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Consumers Fear Holiday Theft Of Credit Data: IBM Survey
Half of the 1,000 respondents said they would feel more secure with biometrics, according to the survey, commissioned by IBM and done by Opinion Research.
November 17, 2005
2 Min Read
Consumers fear their personal information will be stolen over the holidays and are altering their behavior because of it, according to a new survey commissioned by IBM.
Sixty-one percent of respondents in the survey, conducted by Opinion Research Corp., said they believe their bank cards are vulnerable during the holidays. Forty-nine percent of holiday shoppers said they fear their credit and debit information could be stolen, and 46 percent worry about personal information theft.
One out of seven Americans, or 14 percent, has had a credit card stolen, according to the sampling of 1,000 adult consumers. Ten percent of the victims said the theft occurred over the holidays. A third of them said it will affect their behavior. Nearly 20 percent plan to avoid or reduce online transactions for the rest of the year.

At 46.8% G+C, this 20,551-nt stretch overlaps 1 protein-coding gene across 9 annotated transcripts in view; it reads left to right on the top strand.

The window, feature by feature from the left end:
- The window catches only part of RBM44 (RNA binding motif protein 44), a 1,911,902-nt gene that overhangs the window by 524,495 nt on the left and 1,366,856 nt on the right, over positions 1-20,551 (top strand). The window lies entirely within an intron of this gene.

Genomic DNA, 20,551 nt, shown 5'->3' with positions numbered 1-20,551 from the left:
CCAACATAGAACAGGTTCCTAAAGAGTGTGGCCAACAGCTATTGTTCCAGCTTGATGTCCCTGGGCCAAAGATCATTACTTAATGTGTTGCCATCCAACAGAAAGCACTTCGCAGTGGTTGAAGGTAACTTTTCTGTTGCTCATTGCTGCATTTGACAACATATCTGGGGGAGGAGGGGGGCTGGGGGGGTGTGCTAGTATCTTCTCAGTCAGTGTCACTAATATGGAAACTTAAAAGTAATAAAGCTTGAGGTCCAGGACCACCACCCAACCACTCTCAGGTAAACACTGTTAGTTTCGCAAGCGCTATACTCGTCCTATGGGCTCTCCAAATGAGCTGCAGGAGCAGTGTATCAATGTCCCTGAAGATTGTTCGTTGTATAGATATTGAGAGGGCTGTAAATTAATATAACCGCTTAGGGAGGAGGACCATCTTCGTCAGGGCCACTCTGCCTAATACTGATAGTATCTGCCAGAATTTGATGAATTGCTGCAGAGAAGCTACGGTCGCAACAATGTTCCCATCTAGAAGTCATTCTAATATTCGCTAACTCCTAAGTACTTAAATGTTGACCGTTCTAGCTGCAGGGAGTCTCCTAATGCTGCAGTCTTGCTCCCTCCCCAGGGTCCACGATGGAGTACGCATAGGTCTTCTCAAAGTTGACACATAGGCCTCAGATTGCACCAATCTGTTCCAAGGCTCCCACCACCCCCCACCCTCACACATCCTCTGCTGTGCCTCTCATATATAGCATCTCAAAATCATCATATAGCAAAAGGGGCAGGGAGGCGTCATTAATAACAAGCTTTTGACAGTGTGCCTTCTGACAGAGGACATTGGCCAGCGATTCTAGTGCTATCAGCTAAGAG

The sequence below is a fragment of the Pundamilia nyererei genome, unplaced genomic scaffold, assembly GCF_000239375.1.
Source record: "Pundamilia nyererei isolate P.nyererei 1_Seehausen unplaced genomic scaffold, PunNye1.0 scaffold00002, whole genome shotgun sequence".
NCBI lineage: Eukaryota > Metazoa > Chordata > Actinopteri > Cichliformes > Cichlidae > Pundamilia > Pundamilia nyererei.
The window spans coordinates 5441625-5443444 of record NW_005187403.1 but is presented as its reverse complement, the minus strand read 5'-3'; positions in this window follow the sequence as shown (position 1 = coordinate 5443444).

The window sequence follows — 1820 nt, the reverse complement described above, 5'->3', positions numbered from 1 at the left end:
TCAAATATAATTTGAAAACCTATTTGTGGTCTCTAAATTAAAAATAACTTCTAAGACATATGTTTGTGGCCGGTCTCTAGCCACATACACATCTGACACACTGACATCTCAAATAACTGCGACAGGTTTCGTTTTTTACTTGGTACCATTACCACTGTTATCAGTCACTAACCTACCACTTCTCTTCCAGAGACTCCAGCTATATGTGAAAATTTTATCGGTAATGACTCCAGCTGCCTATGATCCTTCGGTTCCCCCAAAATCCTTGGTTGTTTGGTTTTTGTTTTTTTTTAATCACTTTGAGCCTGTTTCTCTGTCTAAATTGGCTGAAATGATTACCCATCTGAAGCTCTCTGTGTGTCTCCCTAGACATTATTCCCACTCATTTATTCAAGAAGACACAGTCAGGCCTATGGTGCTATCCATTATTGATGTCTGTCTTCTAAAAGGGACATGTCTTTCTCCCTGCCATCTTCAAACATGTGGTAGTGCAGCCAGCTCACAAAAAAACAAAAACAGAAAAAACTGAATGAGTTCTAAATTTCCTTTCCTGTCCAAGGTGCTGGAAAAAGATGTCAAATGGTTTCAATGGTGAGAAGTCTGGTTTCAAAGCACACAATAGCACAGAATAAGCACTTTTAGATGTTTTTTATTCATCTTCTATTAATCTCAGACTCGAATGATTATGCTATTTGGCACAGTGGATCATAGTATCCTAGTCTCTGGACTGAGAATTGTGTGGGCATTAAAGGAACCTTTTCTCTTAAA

Two-thirds said they are more concerned about fraud and identity theft than they were a year ago. Half said online purchases are most worrisome, and 49 percent said they believe phone transactions are risky.
One-third of cardholders who believe they are vulnerable said they would spend less this year on online purchases than they have in the past. Thirty-one percent said they would spend less through catalogs. Twenty-nine percent said they would spend less at stores.
Half of the respondents said they would feel more secure with biometrics. One-third said they favor iris scanning. Forty percent said their fears could be alleviated by encryption and technology to prevent forgery, but 75 percent don't plan to upgrade security on their computers.
More consumers hold credit card companies responsible for their information than retailers , by a margin of 27 percent to 15 percent. And 26 percent believe individuals are responsible for keeping their information secure.
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